Wednesday, July 31, 2013

The Boys in the Boat by Daniel James Brown

I hesitated to start this book as I wasn't sure a book about a rowing team in the 1930s would hold my attention.  But I should never have hesitated - I was so mesmerized by the descriptions of rowing races that I now look forward to watching the sport in the next Olympics.  Brown tells the story primarily from the perspective of Joe Rantz, one of the 9 members of the US rowing team that won Olympic gold in Berlin in 1936.  Joe had a hard childhood - his mother died when he was about 5, then he was shipped around between an aunt in the East, his brother near Seattle and finally, when his father remarried, his father and step mother in small town Washington State.  It was during the Depression and Rantz's family was dirt poor.  His father worked hard, never at the same job for long, and his step-mother gave birth to four children and was perpetually disappointed at her lot in life, which she took out on Joe.  Eventually, when he was 15, the family abandoned him in a half built house in Sequim Washington.  He not only continued to excel at school, but he earned enough money to go to University in Seattle.  He spent his last year of high school living with his brother in Seattle, where he was spotted by the coach of Washington's rowing crew and encouraged to try out.  He did so and made the Freshman team.  But he still struggled, he had little money; others made fun of him as he wore the same sweater every day and ate ferociously whenever given a free meal.  But eventually he made the varsity rowing team - and learned that to succeed he had to trust the others in the boat, and focus only on the boat during a race.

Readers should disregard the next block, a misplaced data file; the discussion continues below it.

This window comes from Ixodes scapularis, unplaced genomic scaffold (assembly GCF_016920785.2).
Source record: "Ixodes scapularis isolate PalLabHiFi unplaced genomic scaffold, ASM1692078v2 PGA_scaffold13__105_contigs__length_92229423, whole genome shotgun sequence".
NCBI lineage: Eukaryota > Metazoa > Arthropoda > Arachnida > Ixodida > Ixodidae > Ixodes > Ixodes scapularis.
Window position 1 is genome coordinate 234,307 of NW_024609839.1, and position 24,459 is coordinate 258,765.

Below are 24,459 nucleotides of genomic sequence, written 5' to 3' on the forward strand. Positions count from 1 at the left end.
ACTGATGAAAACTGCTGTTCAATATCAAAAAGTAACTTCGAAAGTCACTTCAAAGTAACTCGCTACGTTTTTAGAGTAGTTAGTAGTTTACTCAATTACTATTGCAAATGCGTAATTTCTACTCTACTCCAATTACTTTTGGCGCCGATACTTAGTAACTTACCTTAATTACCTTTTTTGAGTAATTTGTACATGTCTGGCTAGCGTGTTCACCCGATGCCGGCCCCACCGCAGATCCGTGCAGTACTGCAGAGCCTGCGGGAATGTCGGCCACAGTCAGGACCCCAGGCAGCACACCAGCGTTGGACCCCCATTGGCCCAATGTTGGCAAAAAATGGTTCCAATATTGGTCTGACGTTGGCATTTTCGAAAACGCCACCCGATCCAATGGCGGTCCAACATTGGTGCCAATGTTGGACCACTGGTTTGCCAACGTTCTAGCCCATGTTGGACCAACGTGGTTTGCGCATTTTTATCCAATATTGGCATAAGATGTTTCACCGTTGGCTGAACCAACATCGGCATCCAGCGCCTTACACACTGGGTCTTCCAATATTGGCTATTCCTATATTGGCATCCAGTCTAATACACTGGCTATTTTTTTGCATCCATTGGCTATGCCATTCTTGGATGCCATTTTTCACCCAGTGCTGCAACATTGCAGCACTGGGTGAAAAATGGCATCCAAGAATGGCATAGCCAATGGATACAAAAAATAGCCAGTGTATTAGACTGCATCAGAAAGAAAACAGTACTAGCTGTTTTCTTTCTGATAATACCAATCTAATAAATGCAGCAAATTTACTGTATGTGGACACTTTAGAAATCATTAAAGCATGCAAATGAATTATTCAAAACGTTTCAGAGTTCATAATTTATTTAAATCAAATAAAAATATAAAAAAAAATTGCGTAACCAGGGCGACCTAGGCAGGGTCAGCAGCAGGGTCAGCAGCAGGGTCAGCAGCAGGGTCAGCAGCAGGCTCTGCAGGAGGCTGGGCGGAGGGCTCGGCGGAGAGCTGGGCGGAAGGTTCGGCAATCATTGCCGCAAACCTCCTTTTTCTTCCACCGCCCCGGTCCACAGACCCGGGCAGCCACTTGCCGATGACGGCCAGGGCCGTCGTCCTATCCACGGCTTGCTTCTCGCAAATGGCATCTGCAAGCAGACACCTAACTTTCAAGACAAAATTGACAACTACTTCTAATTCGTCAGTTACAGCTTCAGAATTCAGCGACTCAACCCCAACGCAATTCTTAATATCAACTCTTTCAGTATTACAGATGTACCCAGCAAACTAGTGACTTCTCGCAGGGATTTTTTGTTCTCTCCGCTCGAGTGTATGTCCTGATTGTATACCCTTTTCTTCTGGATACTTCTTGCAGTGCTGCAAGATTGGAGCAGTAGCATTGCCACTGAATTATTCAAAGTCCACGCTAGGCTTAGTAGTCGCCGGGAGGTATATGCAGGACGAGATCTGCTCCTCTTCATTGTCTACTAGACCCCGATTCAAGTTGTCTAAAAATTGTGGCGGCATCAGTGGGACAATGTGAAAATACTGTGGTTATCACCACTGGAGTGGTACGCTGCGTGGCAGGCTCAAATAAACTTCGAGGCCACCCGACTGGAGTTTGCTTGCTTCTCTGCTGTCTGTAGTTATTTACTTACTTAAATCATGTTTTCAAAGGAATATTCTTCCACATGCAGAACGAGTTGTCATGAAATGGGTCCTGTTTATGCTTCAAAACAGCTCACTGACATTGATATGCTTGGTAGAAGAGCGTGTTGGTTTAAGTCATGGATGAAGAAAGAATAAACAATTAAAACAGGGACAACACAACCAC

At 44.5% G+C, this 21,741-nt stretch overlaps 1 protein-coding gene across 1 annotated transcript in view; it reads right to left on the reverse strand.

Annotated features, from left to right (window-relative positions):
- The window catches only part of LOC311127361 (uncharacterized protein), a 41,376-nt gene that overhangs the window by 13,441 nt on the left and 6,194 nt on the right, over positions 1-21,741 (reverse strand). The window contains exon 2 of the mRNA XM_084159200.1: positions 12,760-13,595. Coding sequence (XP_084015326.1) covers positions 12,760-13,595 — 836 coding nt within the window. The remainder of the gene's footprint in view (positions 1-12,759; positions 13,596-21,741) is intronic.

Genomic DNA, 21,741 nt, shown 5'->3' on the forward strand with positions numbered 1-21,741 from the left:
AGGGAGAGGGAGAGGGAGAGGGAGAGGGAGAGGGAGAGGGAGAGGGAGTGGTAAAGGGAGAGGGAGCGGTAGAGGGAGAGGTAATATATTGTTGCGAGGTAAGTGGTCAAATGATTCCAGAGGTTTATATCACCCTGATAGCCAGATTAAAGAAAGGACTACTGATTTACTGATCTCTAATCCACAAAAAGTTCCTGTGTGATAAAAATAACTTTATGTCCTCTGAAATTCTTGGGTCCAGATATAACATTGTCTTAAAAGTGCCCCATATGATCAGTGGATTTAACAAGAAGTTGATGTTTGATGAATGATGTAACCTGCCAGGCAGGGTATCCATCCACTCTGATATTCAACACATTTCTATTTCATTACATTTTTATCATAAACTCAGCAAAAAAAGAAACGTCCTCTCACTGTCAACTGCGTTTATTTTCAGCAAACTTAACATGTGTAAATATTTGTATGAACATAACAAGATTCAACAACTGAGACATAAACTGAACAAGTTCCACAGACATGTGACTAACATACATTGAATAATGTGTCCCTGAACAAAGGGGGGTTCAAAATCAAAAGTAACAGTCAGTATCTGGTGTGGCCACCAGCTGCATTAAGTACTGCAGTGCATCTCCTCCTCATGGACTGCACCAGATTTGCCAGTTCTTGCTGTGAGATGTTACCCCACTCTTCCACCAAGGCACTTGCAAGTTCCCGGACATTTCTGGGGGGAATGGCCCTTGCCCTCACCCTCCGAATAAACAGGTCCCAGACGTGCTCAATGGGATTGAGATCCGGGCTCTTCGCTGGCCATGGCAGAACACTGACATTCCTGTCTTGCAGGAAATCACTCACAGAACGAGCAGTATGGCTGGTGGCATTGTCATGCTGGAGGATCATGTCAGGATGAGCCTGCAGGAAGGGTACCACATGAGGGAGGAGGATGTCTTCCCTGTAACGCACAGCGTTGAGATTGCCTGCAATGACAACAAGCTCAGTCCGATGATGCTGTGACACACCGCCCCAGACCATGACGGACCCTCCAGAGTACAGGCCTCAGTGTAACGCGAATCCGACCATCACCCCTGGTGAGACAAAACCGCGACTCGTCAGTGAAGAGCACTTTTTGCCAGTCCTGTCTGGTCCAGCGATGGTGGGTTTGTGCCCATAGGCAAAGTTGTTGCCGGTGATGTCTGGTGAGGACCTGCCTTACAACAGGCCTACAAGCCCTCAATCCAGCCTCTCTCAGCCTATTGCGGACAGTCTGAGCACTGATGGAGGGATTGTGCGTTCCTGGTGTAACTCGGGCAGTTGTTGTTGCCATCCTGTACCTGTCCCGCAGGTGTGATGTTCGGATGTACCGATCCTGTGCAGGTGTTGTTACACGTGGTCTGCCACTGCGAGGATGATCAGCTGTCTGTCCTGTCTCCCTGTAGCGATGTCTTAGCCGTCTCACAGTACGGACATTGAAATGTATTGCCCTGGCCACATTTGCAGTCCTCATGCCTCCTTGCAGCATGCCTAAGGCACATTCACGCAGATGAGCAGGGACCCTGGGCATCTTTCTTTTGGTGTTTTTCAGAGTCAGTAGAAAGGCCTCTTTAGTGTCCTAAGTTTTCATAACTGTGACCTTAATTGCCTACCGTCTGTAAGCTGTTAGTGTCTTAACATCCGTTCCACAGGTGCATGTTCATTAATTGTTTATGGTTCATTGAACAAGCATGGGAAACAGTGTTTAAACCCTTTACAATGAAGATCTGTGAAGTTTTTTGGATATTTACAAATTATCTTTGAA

The book goes on to describe races in great detail - it sounds like it could get boring but Brown's writing style makes it suspenseful even when you know the outcome.  His interspersed story of what's going on in Hitler's Germany at the same time is also fascinating.  You get a really good picture of the propaganda machine at work during the Olympics - and the disappointment Hitler must have felt when this US crew won Gold even after being handicapped by the worst lane in the race (the best ones being reserved for Germany and Italy).